January same-store sales rose 3.1 percent, more than expected.
Target shoppers searching for after-Christmas deals ultimately bought food and beauty products in January as payroll tax increases cut paychecks last month.
The Minneapolis-based retailer said Thursday that its same-store sales jumped 3.1 percent in January, an improvement over December when sales remained flat. Target’s January results, which were compared with the same month last year, outpaced Wall Street’s expectations of a 1.7 percent gain.
Still, analysts and company officials said shoppers spent conservatively, with such low-margin items as food and beauty merchandise making up the bulk of the sales increase. “Our guests continue to shop with discipline in the face of a slow economic recovery and new pressures, including recent payroll tax increases,” Target Corp. CEO Gregg Steinhafel said in a statement.
Burt Flickinger III, managing director of Strategic Resource Group in New York, said Target’s rise in food and beauty sales showed that the retailer may be gaining on its biggest competitor, Wal-Mart. In its third national survey of holiday shoppers in December, Wal-Mart customers repeatedly complained about sale items that sold out too quickly. Some shoppers were so upset, they promised to avoid Wal-Mart and instead head to Target and other stores to avoid future hiccups, Flickinger said.
Flickinger, who owns stock in both Target and Wal-Mart, added that Target extended its competitor price-matching policy on food and health products in early January, which also helped drive sales. Home decor also sold well for Target last month, with an increase in the low single digits.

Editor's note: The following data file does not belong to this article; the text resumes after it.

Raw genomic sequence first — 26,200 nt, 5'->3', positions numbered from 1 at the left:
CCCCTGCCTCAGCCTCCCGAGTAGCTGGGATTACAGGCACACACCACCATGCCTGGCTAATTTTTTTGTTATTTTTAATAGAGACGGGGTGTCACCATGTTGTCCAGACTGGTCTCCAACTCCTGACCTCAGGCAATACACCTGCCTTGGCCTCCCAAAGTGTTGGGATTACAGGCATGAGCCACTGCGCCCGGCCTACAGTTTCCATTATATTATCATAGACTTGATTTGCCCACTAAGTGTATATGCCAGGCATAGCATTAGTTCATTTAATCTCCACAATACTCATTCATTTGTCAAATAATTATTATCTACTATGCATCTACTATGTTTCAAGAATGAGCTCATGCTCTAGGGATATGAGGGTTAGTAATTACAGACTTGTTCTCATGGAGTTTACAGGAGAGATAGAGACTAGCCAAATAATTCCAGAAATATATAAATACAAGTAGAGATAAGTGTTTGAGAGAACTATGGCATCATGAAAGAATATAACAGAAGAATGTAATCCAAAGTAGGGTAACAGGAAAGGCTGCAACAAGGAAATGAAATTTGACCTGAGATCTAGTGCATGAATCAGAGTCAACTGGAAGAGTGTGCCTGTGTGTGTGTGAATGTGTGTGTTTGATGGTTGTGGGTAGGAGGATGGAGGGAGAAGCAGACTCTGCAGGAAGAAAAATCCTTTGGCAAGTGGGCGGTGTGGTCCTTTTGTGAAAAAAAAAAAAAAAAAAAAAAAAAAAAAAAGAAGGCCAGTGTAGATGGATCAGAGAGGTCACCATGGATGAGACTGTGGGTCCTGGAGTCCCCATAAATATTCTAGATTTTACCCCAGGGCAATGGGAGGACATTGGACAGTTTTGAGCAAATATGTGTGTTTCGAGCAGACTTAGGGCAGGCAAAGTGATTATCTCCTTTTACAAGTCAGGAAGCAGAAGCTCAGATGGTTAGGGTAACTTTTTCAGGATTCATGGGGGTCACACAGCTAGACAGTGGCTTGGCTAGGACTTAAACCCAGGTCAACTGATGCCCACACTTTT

Thomas Simons, vice president and money market economist at Jeffries & Co., said he’s not surprised that Target’s home goods performed well.
“The recovery is accelerating in the housing sector. So when you see an acceleration in home sales and construction, people will need to come out and buy home goods. This creates a trickle-down effect,” Simons said. “Our view is that the housing sector recovery will continue to mend and that will help retailers, including Target.”
No more monthly reports
This will be Target’s final monthly sales report. By ending the practice, Target is jumping on an industry trend led by Wal-Mart, which decided during the Great Recession to communicate results only on a quarterly basis.
Same-store sales are a key indicator of a retailer’s financial health because it compares results of stores open at least a year.
Macy’s, Nordstrom, Kohl’s and other retailers also have announced that they will cease providing a monthly view into store sales.
The Retail Metrics firm reported that overall same-store sales for 20 retailers it tracks rose a “surprisingly strong” 4.5 percent in January, over an expected 2.8 percent gain. Department stores led the pack with an 8.1 percent increase, the largest gain since November 2007, according to Retail Metrics.
Menomonee Falls, Wis.-based Kohl’s Corp. said that its efforts to clear seasonal merchandise and a 59 percent surge in e-commerce sales last month helped bring its same-store sales up by a hefty 13.3 percent.
Macy’s Inc. was so heartened by its “outstanding” 11.7 percent advance in January that it raised its earnings forecast for its fourth fiscal quarter, which it will report on Feb. 26.
Bloomberg News contributed to this report.
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